David Bourget (Western Ontario)
David Chalmers (ANU, NYU)
Rafael De Clercq
Jack Alan Reynolds
Learn more about PhilPapers
Environmental Ethics 17 (2):171-190 (1995)
A reformulation of our understanding of freedom is required if we are adequately to confront the environmental crisis. Engaging the debate between biocentric ecologists and sociocentric ecologists, I argue that the biocentric effort to ascribe rights (negative liberty) to nature is misbegotten. In turn, I suggest that the sociocentric effort to seek ecological realignment through the extension of human reason (positive liberty) is equally problematic. Martin Heidegger, who rejects both “negative” and “positive” notions of liberty, offers an understanding of human freedom that constitutes an ecologically attuned alternative
|Keywords||No keywords specified (fix it)|
|Categories||categorize this paper)|
Setup an account with your affiliations in order to access resources via your University's proxy server
Configure custom proxy (use this if your affiliation does not provide a proxy)
|Through your library|
References found in this work BETA
No references found.
Citations of this work BETA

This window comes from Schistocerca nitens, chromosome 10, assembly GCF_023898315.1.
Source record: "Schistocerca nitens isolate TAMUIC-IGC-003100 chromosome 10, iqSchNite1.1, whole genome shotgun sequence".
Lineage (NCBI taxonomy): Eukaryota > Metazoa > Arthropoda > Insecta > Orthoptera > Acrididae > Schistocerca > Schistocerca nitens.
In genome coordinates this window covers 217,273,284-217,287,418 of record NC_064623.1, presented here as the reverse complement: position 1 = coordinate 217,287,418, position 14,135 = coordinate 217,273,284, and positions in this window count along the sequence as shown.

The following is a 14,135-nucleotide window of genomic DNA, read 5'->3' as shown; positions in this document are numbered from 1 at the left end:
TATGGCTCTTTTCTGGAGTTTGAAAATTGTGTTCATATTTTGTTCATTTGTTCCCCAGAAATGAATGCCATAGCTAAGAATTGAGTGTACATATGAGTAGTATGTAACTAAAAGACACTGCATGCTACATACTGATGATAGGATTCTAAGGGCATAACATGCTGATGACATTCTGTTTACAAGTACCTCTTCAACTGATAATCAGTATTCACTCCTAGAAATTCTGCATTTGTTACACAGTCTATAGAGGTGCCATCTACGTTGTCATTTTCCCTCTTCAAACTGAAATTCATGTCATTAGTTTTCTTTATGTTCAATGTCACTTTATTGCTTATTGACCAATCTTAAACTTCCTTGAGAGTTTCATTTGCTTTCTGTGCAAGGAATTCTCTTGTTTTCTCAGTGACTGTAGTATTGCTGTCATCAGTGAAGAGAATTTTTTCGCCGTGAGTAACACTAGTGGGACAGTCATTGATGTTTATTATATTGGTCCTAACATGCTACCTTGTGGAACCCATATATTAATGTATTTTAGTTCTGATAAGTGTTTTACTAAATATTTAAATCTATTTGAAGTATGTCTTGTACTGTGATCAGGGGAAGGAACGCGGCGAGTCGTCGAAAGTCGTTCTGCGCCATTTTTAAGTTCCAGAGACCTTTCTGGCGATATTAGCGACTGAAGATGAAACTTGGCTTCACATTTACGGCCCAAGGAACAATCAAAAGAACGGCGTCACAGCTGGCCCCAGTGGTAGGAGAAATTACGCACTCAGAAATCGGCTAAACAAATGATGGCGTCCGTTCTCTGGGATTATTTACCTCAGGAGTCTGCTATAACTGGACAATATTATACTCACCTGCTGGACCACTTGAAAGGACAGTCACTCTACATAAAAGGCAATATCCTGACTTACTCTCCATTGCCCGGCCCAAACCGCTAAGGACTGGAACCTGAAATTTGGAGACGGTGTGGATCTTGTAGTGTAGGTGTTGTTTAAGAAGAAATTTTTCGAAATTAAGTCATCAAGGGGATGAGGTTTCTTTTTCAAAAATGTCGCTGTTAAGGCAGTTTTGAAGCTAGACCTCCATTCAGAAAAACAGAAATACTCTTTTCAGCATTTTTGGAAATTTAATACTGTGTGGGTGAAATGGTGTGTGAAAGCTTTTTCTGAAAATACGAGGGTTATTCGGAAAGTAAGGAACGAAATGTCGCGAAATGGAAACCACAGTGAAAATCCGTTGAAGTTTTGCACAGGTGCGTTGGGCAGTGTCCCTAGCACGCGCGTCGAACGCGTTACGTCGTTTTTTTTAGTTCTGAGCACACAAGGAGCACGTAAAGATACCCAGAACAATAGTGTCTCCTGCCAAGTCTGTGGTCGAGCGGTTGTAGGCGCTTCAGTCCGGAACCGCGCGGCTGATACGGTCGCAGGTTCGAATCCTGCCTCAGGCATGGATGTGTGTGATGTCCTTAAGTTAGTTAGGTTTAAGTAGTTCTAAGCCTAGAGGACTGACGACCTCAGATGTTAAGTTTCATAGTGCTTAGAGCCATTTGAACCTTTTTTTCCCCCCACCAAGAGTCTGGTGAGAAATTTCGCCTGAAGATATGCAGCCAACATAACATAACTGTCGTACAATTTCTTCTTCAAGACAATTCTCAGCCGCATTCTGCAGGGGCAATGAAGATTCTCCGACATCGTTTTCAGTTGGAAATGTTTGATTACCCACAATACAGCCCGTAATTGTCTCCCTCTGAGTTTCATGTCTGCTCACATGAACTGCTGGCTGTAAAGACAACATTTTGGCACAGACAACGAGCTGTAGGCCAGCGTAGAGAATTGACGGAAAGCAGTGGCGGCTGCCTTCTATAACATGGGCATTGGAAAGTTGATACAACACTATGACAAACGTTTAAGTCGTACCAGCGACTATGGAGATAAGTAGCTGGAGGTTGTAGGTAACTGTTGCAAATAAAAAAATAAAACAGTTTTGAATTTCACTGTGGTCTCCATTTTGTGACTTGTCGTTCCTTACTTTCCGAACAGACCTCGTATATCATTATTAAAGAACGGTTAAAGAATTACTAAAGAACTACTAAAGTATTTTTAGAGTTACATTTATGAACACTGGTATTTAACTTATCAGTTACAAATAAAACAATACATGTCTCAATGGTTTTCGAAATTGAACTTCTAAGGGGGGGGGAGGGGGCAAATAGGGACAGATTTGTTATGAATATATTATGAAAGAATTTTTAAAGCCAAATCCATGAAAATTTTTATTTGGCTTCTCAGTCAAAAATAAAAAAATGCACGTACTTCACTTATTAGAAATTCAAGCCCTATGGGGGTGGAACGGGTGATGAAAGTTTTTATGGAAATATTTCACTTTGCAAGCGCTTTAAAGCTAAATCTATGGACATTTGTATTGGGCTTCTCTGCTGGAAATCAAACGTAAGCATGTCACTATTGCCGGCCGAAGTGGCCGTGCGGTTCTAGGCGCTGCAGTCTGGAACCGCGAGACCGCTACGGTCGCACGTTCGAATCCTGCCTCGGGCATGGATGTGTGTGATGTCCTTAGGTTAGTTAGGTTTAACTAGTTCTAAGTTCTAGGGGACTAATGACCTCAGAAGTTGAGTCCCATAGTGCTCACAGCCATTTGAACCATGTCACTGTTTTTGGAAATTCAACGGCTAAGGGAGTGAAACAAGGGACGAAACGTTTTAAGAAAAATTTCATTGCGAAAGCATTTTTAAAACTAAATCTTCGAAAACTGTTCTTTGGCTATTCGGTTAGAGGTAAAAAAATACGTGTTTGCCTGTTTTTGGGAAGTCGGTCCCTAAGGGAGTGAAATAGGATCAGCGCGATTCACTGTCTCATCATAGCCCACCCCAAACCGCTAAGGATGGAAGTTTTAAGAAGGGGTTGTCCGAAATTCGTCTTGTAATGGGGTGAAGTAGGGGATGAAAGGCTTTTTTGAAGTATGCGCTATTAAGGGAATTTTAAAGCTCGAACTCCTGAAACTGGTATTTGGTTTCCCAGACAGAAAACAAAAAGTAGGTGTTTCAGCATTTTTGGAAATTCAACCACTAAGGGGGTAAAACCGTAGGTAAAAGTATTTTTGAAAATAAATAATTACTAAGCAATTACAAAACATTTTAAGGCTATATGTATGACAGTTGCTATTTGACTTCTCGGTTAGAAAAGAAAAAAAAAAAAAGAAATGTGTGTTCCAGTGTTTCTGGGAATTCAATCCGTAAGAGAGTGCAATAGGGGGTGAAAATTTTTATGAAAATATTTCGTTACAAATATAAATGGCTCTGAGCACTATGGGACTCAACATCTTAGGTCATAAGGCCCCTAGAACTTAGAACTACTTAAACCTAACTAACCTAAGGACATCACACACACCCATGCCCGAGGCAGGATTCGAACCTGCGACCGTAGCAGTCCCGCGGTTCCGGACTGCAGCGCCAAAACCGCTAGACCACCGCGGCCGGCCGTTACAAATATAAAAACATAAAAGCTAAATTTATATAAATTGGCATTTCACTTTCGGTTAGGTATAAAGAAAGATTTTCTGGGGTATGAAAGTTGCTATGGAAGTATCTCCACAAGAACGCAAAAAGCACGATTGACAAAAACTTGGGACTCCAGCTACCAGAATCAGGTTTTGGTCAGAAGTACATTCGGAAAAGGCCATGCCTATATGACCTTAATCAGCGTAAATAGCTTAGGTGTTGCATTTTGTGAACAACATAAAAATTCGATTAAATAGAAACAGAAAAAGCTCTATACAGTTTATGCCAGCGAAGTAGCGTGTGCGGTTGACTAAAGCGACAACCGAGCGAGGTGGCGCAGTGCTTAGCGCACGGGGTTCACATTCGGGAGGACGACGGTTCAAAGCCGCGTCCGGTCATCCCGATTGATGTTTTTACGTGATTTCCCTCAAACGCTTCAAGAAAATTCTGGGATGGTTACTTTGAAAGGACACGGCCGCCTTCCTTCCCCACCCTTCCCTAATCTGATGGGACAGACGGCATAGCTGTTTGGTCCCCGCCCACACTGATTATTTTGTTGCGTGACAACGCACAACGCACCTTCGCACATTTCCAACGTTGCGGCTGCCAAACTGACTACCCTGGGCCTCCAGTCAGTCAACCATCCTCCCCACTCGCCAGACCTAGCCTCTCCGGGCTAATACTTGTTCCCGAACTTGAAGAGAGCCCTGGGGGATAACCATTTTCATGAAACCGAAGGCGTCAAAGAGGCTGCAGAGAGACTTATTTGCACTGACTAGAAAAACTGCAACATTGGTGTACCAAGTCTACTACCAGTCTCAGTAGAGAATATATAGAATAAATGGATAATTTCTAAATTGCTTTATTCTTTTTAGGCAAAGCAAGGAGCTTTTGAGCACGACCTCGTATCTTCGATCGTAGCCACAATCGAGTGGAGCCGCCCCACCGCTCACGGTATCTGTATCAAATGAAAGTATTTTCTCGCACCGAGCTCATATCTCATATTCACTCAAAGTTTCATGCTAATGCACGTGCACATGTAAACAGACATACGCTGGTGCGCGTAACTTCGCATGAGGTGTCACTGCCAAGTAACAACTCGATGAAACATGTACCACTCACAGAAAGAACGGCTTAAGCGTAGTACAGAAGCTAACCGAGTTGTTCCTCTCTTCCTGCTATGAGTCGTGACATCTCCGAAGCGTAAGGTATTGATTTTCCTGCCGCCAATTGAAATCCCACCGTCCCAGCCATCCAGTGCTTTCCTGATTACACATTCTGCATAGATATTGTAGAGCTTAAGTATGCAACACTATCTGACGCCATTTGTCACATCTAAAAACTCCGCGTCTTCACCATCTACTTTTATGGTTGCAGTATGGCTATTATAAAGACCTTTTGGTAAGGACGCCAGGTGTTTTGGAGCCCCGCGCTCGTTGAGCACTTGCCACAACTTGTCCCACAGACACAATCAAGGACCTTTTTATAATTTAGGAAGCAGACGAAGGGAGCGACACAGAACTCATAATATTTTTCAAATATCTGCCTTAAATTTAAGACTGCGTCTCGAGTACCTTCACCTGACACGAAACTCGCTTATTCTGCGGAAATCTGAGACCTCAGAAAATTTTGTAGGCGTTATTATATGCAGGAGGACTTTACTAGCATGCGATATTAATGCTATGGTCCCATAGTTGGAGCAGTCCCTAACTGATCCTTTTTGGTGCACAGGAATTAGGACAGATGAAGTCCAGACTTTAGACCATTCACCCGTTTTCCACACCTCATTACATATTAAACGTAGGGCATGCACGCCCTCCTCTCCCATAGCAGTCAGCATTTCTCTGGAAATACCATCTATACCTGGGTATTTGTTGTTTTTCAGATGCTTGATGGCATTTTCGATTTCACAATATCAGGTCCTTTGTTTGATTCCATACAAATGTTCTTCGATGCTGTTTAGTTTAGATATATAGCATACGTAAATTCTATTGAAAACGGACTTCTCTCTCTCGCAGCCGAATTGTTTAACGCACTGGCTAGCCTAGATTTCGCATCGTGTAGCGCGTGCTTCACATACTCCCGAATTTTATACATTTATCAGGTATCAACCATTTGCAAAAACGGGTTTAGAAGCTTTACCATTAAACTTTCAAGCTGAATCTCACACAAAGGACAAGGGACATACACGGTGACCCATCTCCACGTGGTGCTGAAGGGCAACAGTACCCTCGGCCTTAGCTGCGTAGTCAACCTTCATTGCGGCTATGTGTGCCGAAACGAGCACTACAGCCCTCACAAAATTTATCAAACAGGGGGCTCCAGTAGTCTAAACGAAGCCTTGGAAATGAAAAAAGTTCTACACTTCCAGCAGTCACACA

No citations found.
Similar books and articles
Karánn Durland (2008). The Prospects of a Viable Biocentric Egalitarianism. Environmental Ethics 30 (4):401-416.
Paul W. Taylor (1983). In Defense of Biocentrism. Environmental Ethics 5 (3):237-243.
Maria Dimova-Cookson (2003). A New Scheme of Positive and Negative Freedom: Reconstructing T. H. Green on Freedom. Political Theory 31 (4):508-532.
Eric Nelson (2005). Liberty: One Concept Too Many? Political Theory 33 (1):58 - 78.
John Christman (2005). Saving Positive Freedom. Political Theory 33 (1):79 - 88.
Robyn Eckersley (1989). Diving Evolution: The Ecological Ethics of Murray Bookchin. Environmental Ethics 11 (2):99-116.
Mark Tanzer (2001). Heidegger on Freedom and Practical Judgment. Journal of Philosophical Research 26:343-357.
Victoria Davion (2006). Itch Scratching, Patio Building, and Pesky Flies: Biocentric Individualism Revisted. Environmental Ethics 28 (2):115-128.
James P. Sterba (1995). From Biocentric Individualism to Biocentric Pluralism. Environmental Ethics 17 (2):191-207.
Added to index2009-01-28
Total downloads36 ( #91,509 of 1,727,288 )
Recent downloads (6 months)5 ( #136,557 of 1,727,288 )
How can I increase my downloads?